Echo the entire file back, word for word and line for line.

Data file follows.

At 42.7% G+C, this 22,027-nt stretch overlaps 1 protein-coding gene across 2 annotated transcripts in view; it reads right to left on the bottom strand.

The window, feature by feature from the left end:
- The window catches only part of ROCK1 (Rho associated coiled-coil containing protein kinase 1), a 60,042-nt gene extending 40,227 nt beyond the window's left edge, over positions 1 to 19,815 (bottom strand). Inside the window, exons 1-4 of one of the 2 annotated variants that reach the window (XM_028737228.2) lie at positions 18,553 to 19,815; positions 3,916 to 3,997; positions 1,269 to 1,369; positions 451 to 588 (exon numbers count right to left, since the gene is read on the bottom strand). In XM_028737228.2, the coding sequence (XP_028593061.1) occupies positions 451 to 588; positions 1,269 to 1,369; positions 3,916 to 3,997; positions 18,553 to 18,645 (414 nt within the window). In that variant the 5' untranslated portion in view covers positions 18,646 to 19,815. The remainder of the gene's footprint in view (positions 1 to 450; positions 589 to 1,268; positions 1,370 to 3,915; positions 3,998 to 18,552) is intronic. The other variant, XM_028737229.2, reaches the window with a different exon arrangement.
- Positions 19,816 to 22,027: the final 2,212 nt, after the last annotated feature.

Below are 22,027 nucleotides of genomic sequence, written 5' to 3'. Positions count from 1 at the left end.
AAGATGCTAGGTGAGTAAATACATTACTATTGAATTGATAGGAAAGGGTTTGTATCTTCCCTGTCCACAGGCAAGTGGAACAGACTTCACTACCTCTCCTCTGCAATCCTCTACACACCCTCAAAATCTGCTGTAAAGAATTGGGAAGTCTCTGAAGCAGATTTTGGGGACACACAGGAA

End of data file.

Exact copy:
At 42.7% G+C, this 22,027-nt stretch overlaps 1 protein-coding gene across 2 annotated transcripts in view; it reads right to left on the bottom strand.

The window, feature by feature from the left end:
- The window catches only part of ROCK1 (Rho associated coiled-coil containing protein kinase 1), a 60,042-nt gene extending 40,227 nt beyond the window's left edge, over positions 1 to 19,815 (bottom strand). Inside the window, exons 1-4 of one of the 2 annotated variants that reach the window (XM_028737228.2) lie at positions 18,553 to 19,815; positions 3,916 to 3,997; positions 1,269 to 1,369; positions 451 to 588 (exon numbers count right to left, since the gene is read on the bottom strand). In XM_028737228.2, the coding sequence (XP_028593061.1) occupies positions 451 to 588; positions 1,269 to 1,369; positions 3,916 to 3,997; positions 18,553 to 18,645 (414 nt within the window). In that variant the 5' untranslated portion in view covers positions 18,646 to 19,815. The remainder of the gene's footprint in view (positions 1 to 450; positions 589 to 1,268; positions 1,370 to 3,915; positions 3,998 to 18,552) is intronic. The other variant, XM_028737229.2, reaches the window with a different exon arrangement.
- Positions 19,816 to 22,027: the final 2,212 nt, after the last annotated feature.

Below are 22,027 nucleotides of genomic sequence, written 5' to 3'. Positions count from 1 at the left end.
AAGATGCTAGGTGAGTAAATACATTACTATTGAATTGATAGGAAAGGGTTTGTATCTTCCCTGTCCACAGGCAAGTGGAACAGACTTCACTACCTCTCCTCTGCAATCCTCTACACACCCTCAAAATCTGCTGTAAAGAATTGGGAAGTCTCTGAAGCAGATTTTGGGGACACACAGGAA